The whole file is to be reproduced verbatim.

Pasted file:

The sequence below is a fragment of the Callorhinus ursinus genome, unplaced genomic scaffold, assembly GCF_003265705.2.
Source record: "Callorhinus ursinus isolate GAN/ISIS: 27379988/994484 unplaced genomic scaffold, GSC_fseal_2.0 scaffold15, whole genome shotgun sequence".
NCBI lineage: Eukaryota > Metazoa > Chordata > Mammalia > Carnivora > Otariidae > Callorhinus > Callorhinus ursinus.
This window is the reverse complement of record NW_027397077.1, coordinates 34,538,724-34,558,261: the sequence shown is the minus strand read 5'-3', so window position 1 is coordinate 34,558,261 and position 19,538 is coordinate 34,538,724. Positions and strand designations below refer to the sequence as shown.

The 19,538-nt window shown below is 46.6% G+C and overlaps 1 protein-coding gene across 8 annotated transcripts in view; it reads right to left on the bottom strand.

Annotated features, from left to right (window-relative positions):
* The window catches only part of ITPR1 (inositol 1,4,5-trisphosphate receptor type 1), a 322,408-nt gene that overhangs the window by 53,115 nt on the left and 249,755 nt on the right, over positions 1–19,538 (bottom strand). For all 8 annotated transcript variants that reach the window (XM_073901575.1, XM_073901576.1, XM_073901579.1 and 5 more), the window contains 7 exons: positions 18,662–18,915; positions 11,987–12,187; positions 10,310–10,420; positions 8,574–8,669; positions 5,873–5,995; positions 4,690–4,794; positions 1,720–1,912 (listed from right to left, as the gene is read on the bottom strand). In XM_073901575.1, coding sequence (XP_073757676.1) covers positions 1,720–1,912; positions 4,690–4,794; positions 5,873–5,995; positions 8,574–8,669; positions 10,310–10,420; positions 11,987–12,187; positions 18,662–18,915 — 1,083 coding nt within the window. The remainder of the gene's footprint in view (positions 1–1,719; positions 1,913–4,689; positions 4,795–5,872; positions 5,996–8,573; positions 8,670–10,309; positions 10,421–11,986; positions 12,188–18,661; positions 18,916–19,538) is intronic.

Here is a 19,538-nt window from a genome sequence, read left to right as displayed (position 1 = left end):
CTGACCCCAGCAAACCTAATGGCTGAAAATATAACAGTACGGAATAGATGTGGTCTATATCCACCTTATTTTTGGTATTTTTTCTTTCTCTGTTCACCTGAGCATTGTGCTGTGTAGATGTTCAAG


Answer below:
The sequence below is a fragment of the Callorhinus ursinus genome, unplaced genomic scaffold, assembly GCF_003265705.2.
Source record: "Callorhinus ursinus isolate GAN/ISIS: 27379988/994484 unplaced genomic scaffold, GSC_fseal_2.0 scaffold15, whole genome shotgun sequence".
NCBI lineage: Eukaryota > Metazoa > Chordata > Mammalia > Carnivora > Otariidae > Callorhinus > Callorhinus ursinus.
This window is the reverse complement of record NW_027397077.1, coordinates 34,538,724-34,558,261: the sequence shown is the minus strand read 5'-3', so window position 1 is coordinate 34,558,261 and position 19,538 is coordinate 34,538,724. Positions and strand designations below refer to the sequence as shown.

The 19,538-nt window shown below is 46.6% G+C and overlaps 1 protein-coding gene across 8 annotated transcripts in view; it reads right to left on the bottom strand.

Annotated features, from left to right (window-relative positions):
* The window catches only part of ITPR1 (inositol 1,4,5-trisphosphate receptor type 1), a 322,408-nt gene that overhangs the window by 53,115 nt on the left and 249,755 nt on the right, over positions 1–19,538 (bottom strand). For all 8 annotated transcript variants that reach the window (XM_073901575.1, XM_073901576.1, XM_073901579.1 and 5 more), the window contains 7 exons: positions 18,662–18,915; positions 11,987–12,187; positions 10,310–10,420; positions 8,574–8,669; positions 5,873–5,995; positions 4,690–4,794; positions 1,720–1,912 (listed from right to left, as the gene is read on the bottom strand). In XM_073901575.1, coding sequence (XP_073757676.1) covers positions 1,720–1,912; positions 4,690–4,794; positions 5,873–5,995; positions 8,574–8,669; positions 10,310–10,420; positions 11,987–12,187; positions 18,662–18,915 — 1,083 coding nt within the window. The remainder of the gene's footprint in view (positions 1–1,719; positions 1,913–4,689; positions 4,795–5,872; positions 5,996–8,573; positions 8,670–10,309; positions 10,421–11,986; positions 12,188–18,661; positions 18,916–19,538) is intronic.

Here is a 19,538-nt window from a genome sequence, read left to right as displayed (position 1 = left end):
CTGACCCCAGCAAACCTAATGGCTGAAAATATAACAGTACGGAATAGATGTGGTCTATATCCACCTTATTTTTGGTATTTTTTCTTTCTCTGTTCACCTGAGCATTGTGCTGTGTAGATGTTCAAG